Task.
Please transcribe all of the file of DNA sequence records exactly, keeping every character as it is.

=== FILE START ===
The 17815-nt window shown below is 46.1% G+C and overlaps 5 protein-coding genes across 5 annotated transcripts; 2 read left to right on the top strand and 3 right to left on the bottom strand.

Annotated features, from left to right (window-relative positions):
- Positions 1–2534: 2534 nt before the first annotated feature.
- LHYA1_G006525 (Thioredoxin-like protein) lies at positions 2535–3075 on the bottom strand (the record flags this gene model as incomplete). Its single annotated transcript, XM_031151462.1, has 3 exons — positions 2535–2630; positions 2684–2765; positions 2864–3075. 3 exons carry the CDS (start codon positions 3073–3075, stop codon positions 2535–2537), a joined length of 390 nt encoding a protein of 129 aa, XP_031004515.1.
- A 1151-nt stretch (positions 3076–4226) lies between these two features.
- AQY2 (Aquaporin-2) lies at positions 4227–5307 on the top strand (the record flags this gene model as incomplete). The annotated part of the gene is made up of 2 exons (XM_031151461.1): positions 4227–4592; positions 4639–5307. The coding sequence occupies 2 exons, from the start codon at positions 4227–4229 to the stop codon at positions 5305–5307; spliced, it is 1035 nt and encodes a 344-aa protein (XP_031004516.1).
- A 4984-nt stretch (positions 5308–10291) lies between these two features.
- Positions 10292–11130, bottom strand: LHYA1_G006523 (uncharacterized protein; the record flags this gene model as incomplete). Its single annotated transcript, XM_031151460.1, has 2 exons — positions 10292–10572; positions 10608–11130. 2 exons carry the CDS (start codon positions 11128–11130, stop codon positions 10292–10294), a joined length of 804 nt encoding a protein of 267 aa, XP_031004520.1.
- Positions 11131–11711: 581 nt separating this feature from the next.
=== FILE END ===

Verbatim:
The 17815-nt window shown below is 46.1% G+C and overlaps 5 protein-coding genes across 5 annotated transcripts; 2 read left to right on the top strand and 3 right to left on the bottom strand.

Annotated features, from left to right (window-relative positions):
- Positions 1–2534: 2534 nt before the first annotated feature.
- LHYA1_G006525 (Thioredoxin-like protein) lies at positions 2535–3075 on the bottom strand (the record flags this gene model as incomplete). Its single annotated transcript, XM_031151462.1, has 3 exons — positions 2535–2630; positions 2684–2765; positions 2864–3075. 3 exons carry the CDS (start codon positions 3073–3075, stop codon positions 2535–2537), a joined length of 390 nt encoding a protein of 129 aa, XP_031004515.1.
- A 1151-nt stretch (positions 3076–4226) lies between these two features.
- AQY2 (Aquaporin-2) lies at positions 4227–5307 on the top strand (the record flags this gene model as incomplete). The annotated part of the gene is made up of 2 exons (XM_031151461.1): positions 4227–4592; positions 4639–5307. The coding sequence occupies 2 exons, from the start codon at positions 4227–4229 to the stop codon at positions 5305–5307; spliced, it is 1035 nt and encodes a 344-aa protein (XP_031004516.1).
- A 4984-nt stretch (positions 5308–10291) lies between these two features.
- Positions 10292–11130, bottom strand: LHYA1_G006523 (uncharacterized protein; the record flags this gene model as incomplete). Its single annotated transcript, XM_031151460.1, has 2 exons — positions 10292–10572; positions 10608–11130. 2 exons carry the CDS (start codon positions 11128–11130, stop codon positions 10292–10294), a joined length of 804 nt encoding a protein of 267 aa, XP_031004520.1.
- Positions 11131–11711: 581 nt separating this feature from the next.